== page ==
Friedrich Hölderlin’s “The Poet’s Courage” consists of seven four-line classical hexameter stanzas that examine the relationship of the poet to nature, lament the loss of the poet to natural forces beyond the poet’s control, and exhort the reader to take both courage and caution from the poet’s costly struggle. The poem begins by posing a rhetorical question to the reader, asking if the reader understands that human beings are kin to all that is alive and asserting that humans exist ultimately to serve “Fate.” Based on these assertions, the poem directs the reader to travel without fear though life.
This idea of accepting “all that happens there” continues into the second stanza as the reader is once again provided with affirmations that neither harm nor offense should be found in the progression of that which must be. The images of the third stanza support this representation of human existence in service to nature’s larger forces, in the “quiet near shores” or over “silent deep/ Water” through which the “flimsy/ Swimmer” travels. The fragile poet loves to be among these living, teeming creatures, and it is this union that makes possible the poet’s song. Moving from the general human condition to that of the poet in particular, the fourth stanza establishes the relationship of the poet to all “those alive, our kin” for whom “we sing his god.” The poet is developed as nature’s spokesperson, one who exists in...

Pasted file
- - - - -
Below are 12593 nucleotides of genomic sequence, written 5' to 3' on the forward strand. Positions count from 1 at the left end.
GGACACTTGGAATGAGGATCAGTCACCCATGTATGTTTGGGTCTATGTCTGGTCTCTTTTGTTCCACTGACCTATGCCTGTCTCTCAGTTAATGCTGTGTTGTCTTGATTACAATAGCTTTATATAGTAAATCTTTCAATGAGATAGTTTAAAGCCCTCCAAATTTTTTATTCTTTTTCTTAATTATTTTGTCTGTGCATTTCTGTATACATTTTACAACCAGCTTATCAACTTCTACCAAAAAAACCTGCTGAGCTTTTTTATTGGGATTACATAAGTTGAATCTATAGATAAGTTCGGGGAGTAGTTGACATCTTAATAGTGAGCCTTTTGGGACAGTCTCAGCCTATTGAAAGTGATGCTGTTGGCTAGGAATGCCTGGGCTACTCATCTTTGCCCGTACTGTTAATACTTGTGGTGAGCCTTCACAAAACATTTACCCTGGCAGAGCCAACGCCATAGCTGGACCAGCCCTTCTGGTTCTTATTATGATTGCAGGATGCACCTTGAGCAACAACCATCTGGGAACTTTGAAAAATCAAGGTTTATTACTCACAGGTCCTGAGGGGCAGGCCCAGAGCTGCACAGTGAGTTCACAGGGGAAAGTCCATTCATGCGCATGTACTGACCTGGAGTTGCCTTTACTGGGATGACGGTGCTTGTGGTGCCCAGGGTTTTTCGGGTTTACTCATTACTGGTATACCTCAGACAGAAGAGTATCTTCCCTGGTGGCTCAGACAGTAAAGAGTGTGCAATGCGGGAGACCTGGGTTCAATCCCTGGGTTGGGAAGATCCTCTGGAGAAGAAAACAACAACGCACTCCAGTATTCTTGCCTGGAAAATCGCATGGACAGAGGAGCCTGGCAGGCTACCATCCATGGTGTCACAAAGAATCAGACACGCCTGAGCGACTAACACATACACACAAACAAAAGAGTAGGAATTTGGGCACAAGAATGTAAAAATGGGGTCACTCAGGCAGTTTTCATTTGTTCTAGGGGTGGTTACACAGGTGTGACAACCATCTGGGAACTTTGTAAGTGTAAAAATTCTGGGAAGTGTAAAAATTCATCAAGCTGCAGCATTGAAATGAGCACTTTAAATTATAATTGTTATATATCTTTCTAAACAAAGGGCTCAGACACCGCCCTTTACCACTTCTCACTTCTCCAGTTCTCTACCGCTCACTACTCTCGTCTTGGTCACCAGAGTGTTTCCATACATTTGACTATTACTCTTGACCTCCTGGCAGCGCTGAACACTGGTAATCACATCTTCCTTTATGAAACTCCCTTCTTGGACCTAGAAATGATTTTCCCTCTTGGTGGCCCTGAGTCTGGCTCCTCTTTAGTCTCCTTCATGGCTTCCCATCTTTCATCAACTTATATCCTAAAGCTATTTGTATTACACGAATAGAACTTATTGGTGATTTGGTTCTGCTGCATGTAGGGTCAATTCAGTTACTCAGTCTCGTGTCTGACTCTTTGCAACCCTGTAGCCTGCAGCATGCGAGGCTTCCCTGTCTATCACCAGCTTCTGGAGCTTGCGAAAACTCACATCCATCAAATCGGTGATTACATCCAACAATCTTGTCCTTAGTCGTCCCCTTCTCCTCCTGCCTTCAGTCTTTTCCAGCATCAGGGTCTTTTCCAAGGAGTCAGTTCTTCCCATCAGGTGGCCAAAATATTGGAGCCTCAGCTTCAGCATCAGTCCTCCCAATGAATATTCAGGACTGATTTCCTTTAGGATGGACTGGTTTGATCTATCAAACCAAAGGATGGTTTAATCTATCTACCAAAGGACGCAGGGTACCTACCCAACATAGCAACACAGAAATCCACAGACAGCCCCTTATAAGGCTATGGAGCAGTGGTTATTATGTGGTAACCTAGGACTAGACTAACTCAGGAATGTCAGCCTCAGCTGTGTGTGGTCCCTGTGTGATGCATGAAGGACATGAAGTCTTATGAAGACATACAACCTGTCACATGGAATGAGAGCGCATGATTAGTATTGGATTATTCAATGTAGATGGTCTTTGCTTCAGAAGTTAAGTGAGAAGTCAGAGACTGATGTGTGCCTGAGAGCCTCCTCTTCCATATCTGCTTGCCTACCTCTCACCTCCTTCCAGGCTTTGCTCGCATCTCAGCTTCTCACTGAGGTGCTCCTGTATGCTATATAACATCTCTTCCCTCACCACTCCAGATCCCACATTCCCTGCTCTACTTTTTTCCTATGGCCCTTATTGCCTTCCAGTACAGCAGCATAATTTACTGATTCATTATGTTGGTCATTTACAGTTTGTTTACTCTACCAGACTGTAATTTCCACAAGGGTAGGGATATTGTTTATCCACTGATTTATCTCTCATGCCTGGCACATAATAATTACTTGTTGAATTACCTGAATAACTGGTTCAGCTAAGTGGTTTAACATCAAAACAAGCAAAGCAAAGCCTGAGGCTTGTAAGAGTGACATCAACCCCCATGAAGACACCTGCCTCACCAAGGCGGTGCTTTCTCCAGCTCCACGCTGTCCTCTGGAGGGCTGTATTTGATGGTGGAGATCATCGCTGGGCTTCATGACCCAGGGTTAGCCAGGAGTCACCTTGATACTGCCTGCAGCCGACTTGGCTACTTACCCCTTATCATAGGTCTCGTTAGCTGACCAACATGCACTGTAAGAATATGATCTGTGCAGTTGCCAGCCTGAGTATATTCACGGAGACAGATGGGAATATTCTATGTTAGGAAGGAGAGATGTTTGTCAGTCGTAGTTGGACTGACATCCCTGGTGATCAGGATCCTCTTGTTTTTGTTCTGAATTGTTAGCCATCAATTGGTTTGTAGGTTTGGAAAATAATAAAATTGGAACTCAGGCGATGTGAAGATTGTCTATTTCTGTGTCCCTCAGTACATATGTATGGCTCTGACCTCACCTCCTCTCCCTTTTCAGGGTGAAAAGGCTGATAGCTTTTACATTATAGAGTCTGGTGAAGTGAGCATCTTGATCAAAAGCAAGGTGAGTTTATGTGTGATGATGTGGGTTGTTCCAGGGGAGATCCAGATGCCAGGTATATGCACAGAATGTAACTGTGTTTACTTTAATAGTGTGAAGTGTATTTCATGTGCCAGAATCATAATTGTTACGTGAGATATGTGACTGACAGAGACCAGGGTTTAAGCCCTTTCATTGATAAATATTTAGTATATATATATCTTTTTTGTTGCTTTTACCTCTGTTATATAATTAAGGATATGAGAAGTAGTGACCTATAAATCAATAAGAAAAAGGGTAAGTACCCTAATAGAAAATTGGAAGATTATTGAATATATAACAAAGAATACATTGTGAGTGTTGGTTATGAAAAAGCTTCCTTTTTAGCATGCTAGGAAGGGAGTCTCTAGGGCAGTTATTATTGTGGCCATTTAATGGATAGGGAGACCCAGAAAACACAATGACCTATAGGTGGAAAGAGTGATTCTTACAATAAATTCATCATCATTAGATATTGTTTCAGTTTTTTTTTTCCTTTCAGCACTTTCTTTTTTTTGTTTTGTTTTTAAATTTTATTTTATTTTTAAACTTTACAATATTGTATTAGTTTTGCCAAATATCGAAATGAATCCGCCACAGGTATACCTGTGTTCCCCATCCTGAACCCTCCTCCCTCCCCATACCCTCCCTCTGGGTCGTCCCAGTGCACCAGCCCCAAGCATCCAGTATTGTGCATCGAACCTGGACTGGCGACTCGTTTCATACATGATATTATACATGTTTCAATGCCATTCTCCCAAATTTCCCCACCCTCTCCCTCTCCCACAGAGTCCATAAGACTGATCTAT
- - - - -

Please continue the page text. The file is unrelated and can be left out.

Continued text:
(The entire section is 478 words.)